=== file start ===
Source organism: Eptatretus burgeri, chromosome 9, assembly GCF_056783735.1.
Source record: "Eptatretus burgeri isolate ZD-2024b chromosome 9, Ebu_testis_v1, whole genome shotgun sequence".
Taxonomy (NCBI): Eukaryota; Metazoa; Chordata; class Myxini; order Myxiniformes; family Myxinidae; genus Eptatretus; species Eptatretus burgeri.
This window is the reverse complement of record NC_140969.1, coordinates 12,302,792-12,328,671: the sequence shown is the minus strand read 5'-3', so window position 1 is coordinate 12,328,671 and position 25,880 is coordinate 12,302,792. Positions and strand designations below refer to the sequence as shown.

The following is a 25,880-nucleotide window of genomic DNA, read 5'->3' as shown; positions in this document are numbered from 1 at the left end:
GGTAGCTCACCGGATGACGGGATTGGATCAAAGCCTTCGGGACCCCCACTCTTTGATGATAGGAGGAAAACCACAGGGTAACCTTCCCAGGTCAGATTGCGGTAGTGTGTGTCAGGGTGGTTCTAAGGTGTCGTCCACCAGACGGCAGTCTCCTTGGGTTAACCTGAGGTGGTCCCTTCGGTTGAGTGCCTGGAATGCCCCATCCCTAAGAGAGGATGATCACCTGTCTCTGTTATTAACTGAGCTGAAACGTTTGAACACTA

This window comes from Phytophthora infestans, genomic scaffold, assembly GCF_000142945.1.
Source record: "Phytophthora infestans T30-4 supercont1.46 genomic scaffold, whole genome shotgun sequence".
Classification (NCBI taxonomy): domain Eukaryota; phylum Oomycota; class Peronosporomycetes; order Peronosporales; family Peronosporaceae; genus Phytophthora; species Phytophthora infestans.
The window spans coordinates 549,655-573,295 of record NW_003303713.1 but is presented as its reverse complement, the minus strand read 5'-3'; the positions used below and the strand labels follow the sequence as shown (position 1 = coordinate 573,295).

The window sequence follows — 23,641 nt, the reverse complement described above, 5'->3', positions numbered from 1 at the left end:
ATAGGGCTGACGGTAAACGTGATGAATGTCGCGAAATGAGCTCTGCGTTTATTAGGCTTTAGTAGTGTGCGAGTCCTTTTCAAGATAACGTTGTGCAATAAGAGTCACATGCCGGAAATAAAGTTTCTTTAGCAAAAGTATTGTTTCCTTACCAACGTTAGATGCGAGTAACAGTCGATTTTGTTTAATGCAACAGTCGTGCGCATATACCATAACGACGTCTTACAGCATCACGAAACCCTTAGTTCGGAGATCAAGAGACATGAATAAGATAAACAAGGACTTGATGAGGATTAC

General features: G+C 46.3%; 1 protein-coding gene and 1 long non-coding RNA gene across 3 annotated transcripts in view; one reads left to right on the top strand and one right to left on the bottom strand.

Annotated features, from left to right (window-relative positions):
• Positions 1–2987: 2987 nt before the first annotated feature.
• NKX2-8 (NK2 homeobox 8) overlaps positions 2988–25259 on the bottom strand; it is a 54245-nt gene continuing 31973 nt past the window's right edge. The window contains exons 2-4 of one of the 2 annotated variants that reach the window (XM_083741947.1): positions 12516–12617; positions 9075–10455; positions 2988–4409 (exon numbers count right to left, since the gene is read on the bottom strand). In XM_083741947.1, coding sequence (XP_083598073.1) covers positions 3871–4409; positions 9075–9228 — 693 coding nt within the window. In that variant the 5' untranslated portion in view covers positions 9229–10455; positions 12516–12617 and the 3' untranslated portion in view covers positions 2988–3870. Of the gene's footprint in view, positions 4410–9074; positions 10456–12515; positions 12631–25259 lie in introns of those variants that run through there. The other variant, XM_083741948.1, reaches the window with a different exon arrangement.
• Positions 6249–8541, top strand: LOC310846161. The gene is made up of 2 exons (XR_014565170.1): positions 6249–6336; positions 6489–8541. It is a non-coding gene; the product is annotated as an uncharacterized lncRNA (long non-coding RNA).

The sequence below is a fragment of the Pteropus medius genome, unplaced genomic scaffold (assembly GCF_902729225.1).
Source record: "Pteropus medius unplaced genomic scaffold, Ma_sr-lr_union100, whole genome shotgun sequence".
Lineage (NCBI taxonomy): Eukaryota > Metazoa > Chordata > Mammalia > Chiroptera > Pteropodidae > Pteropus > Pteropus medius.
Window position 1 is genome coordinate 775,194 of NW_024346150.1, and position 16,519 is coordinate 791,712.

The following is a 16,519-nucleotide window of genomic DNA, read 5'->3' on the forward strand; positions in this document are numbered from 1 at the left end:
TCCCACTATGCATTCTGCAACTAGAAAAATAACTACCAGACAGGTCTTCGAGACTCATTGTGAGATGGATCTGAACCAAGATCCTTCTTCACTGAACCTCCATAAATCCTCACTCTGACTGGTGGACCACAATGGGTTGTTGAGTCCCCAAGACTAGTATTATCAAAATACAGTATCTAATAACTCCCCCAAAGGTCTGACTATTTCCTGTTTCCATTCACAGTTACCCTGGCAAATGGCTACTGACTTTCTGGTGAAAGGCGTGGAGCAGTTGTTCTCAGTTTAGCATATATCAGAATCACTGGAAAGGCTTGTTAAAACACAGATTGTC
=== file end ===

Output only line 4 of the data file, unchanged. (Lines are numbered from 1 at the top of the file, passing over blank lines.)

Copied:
This window is the reverse complement of record NC_140969.1, coordinates 12,302,792-12,328,671: the sequence shown is the minus strand read 5'-3', so window position 1 is coordinate 12,328,671 and position 25,880 is coordinate 12,302,792. Positions and strand designations below refer to the sequence as shown.